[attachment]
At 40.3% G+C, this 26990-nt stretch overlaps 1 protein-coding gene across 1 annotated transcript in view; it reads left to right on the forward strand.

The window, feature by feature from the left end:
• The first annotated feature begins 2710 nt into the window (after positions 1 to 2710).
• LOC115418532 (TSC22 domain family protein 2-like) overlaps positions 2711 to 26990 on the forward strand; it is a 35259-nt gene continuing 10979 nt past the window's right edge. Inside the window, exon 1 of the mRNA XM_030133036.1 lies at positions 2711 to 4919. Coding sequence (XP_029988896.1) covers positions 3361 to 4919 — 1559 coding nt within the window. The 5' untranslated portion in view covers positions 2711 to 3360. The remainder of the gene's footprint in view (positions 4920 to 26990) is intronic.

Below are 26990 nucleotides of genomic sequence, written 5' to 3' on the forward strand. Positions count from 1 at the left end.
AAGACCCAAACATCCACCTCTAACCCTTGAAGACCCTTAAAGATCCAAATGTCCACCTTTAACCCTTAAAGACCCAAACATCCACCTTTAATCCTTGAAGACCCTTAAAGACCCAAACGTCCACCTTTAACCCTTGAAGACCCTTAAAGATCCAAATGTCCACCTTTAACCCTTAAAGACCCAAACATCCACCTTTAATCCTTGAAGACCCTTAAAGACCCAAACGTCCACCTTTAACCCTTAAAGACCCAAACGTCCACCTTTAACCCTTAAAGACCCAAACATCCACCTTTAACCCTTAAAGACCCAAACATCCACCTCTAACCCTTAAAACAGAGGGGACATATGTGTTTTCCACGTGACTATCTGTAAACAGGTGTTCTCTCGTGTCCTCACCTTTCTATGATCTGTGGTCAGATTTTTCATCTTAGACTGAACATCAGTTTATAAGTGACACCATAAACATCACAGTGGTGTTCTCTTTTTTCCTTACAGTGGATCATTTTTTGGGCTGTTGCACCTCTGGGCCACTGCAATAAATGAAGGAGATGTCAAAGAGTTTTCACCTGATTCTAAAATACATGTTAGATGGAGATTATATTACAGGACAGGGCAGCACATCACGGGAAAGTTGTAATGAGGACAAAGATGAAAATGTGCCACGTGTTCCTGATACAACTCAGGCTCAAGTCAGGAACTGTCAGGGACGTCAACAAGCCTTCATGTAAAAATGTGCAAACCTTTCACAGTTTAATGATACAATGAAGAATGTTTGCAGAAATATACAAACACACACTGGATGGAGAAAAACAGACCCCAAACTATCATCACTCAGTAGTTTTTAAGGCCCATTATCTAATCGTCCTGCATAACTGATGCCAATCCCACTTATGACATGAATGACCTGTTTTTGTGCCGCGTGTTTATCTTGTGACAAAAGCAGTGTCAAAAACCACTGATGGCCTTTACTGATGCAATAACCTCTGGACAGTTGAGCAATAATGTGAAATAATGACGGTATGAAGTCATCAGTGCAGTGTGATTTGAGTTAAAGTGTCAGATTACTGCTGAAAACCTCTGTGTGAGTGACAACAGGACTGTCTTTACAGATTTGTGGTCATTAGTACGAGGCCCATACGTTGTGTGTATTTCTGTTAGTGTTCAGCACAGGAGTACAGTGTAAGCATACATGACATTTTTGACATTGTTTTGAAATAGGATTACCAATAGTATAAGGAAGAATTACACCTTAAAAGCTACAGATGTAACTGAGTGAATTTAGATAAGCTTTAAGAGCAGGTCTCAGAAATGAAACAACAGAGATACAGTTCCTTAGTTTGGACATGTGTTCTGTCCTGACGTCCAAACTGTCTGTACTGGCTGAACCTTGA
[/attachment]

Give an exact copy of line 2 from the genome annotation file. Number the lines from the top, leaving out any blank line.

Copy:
The window, feature by feature from the left end: